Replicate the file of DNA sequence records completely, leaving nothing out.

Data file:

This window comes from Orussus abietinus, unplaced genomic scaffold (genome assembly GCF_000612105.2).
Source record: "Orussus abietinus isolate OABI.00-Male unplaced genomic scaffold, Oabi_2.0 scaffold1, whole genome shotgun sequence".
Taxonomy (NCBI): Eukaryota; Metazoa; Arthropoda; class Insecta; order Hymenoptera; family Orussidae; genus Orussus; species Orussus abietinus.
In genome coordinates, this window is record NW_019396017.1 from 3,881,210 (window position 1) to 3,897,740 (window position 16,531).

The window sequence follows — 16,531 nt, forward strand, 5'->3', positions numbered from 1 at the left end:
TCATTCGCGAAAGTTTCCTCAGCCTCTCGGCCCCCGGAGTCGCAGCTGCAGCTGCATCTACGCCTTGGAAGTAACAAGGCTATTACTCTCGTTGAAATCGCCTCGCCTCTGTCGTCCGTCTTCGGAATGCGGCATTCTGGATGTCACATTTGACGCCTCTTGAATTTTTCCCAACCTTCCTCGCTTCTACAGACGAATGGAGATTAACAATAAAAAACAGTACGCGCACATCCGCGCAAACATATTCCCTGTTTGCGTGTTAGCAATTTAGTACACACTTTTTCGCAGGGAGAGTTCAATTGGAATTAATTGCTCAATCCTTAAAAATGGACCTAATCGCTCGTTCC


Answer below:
This window comes from Orussus abietinus, unplaced genomic scaffold (genome assembly GCF_000612105.2).
Source record: "Orussus abietinus isolate OABI.00-Male unplaced genomic scaffold, Oabi_2.0 scaffold1, whole genome shotgun sequence".
Taxonomy (NCBI): Eukaryota; Metazoa; Arthropoda; class Insecta; order Hymenoptera; family Orussidae; genus Orussus; species Orussus abietinus.
In genome coordinates, this window is record NW_019396017.1 from 3,881,210 (window position 1) to 3,897,740 (window position 16,531).

The window sequence follows — 16,531 nt, forward strand, 5'->3', positions numbered from 1 at the left end:
TCATTCGCGAAAGTTTCCTCAGCCTCTCGGCCCCCGGAGTCGCAGCTGCAGCTGCATCTACGCCTTGGAAGTAACAAGGCTATTACTCTCGTTGAAATCGCCTCGCCTCTGTCGTCCGTCTTCGGAATGCGGCATTCTGGATGTCACATTTGACGCCTCTTGAATTTTTCCCAACCTTCCTCGCTTCTACAGACGAATGGAGATTAACAATAAAAAACAGTACGCGCACATCCGCGCAAACATATTCCCTGTTTGCGTGTTAGCAATTTAGTACACACTTTTTCGCAGGGAGAGTTCAATTGGAATTAATTGCTCAATCCTTAAAAATGGACCTAATCGCTCGTTCC